Monday, December 15, 2008

IM on fatalism and time, ideas and plain language

An IM conversation (as always, this is quoted with permission from the other person):

what do you think of this sentence as an example of something in philosophy
gah
can't send it
["] Let Φ (a physical possibility structure) be a set of distinct but intersecting paths ji–jn, each of which is a set of functions, L’s, on ordered pairs <t, w> (<time, world situation>), such that for any Ln, Lm in some ji, Ln R Lm, where R is a primitive accessibility relation corresponding to physical possibility understood in terms of diachronic physical compatibility. ["]
there
obviously it's pretty cryptic because of all the symbols.
yeah but do you suspect intentional screwy cryticness
yes.
or do you think it's expressed cryptically for a good reason
that's possible.
there's legitimate philosophy that uses symbols.
yeah and i think you'd need to see the whole thing... did he work up to that
but if it's any philosophy area other than logic,
that makes me wonder:

why exactly was it so important for you to express it like that...

when you must know that drastically
narrows your potential audience?
“Richard Taylor’s ‘Fatalism’ and the Semantics of Physical Modality”
and you can apply the same observation to
garden-variety philosophical prose that's
less layperson-friendly than it could be.
it's an academic thesis written by David Foster Wallace when he was a student
["] Wallace became troubled by a paper called “Fatalism,” first published in 1962 by a philosopher named Richard Taylor. The fatalist contends, quite radically, that human actions and decisions have no influence on the future. ["]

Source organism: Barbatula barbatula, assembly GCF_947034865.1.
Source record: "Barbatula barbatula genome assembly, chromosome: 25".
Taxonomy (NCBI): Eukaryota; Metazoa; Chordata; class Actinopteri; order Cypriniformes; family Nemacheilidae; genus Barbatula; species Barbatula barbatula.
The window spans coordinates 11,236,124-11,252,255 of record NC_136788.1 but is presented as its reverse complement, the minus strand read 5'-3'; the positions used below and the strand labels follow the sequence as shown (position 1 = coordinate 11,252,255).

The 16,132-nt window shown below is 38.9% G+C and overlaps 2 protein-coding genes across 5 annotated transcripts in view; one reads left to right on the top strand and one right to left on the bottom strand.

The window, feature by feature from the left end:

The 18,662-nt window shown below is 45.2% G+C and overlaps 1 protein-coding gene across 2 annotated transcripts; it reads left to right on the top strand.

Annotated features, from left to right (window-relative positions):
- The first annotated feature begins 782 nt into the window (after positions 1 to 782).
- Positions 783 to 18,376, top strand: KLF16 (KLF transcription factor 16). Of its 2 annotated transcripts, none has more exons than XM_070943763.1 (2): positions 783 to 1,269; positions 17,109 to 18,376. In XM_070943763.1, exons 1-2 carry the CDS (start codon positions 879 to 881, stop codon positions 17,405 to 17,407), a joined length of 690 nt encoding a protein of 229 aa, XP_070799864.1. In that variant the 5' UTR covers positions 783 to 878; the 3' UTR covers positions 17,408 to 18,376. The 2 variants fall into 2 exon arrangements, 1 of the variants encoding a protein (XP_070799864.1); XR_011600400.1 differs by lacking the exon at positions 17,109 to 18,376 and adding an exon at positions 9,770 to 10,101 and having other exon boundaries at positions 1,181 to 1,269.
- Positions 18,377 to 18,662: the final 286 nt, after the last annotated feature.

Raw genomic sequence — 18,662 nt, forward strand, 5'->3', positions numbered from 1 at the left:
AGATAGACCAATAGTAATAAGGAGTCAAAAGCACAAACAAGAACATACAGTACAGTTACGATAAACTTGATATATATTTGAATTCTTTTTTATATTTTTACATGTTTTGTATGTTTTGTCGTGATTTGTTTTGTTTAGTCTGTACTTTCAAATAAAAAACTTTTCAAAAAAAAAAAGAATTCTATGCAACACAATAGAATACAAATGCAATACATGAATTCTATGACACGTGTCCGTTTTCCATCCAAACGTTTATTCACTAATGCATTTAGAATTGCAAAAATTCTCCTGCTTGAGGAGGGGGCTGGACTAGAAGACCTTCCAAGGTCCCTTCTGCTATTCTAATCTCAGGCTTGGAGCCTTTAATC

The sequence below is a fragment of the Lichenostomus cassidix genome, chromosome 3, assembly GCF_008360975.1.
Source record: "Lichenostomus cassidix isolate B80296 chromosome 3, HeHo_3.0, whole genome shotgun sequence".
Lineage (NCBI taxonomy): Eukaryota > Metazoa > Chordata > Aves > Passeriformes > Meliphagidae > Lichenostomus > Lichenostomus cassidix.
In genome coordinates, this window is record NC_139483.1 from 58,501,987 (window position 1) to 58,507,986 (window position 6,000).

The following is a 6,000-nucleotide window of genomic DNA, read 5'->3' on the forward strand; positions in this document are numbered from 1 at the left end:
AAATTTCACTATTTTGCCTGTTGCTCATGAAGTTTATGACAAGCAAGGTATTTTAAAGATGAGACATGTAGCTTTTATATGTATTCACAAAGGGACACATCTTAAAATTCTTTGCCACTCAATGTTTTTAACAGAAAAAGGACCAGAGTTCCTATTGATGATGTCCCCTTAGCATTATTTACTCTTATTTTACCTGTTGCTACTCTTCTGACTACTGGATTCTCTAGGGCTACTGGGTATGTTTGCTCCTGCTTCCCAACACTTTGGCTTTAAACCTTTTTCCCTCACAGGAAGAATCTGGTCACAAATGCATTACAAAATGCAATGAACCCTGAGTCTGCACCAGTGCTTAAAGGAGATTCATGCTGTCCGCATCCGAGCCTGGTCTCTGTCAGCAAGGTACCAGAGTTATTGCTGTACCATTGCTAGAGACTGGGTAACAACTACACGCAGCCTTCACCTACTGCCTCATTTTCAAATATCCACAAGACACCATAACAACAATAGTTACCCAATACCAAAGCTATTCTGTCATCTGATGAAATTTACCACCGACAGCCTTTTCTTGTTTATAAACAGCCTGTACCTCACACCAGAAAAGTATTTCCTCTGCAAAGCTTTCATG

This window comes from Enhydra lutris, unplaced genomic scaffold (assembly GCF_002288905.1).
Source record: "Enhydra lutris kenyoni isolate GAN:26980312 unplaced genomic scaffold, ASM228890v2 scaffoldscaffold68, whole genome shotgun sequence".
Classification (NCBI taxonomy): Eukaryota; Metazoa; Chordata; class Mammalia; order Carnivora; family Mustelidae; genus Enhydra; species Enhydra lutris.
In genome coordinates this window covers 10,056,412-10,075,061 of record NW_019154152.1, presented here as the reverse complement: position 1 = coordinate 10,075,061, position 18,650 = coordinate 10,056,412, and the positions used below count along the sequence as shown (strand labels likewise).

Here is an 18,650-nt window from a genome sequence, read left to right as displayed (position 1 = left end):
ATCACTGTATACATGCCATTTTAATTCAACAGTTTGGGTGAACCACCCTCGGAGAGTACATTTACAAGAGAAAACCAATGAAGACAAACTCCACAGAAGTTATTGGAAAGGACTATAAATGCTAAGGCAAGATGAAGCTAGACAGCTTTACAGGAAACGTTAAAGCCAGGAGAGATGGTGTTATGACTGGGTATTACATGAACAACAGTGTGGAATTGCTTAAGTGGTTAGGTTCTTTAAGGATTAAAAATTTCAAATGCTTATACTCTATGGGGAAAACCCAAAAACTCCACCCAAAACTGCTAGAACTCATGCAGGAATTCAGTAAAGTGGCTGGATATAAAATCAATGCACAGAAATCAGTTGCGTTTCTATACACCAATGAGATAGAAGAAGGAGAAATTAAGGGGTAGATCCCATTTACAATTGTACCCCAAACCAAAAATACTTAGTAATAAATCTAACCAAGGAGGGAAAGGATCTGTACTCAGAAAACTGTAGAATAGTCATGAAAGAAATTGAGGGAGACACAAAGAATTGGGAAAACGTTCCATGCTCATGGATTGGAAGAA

well that explains it: he's trying to impress profs.
yeah
"Your behavior today no more shapes events tomorrow than it shapes events yesterday. Instead, in a seemingly backward way, the fatalist says it is how things are in the future that uniquely constrains what happens right now. What might seem like an open possibility subject to human choice — say, whether you fire your handgun — is already either impossible or absolutely necessary. You are merely going with some cosmic flow."
that they have no influence on the future?!
hard to see how that could be.
normally a fatalist thinks "human actions
and decisions" are entirely influenced by factors
that are determined by the
past.
http://www.nytimes.com/2008/12/14/magazine/14wwln-Wallace-t.html?_r=1&ref=magazine
so if he committed suicide, his whole life was shaped by that
Well that's a good example...
since the paragraph you just
quoted is easily comprehensible,
why not just say it that way
instead of with the symbols?
the article-writer is making it comprehensible for us
same point.
maybe because when you say it plainly it sounds patently absurd
same thing whether it's a NYT writer
or the original thinker who's clarifying the point.
I've sometimes thought this in law... require people to write very clearly because it's a test of whether they are right
well, it sounds like he's basically
saying time is an illusion --
everything exists at once.
(or, not even "at once" since time is an illusion)
which is what my blog post was about:
http://jaltcoh.blogspot.com/2008/11/reality-of-time-and-doodle-of-me.html
if they can't or won't say it clearly,
suspect error or fraud
You'd be calling into question a lot of
academic scholarship with that principle.
I'll leave it to the reader to decide whether that would be a bad thing or a good thing.


IN THE COMMENTS: My dad turns up a trenchant on-point quote from an essay by John Kenneth Galbraith called "Writing, Typing, and Economics." It's about economics but is easily generalizable to philosophy and other esoteric fields. Here's a more extended passage:
Any specialist who ventures to write on money with a view to making himself intelligible works under a grave moral hazard. He will be accused of oversimplification. The charge will be made by his fellow professionals, however obtuse or incompetent. They will have a sympathetic hearing from the layman. That is because no layman really expects to understand about money, inflation, or the International Monetary Fund. If he does, he suspects that he is being fooled. One can have respect only for someone who is decently confusing.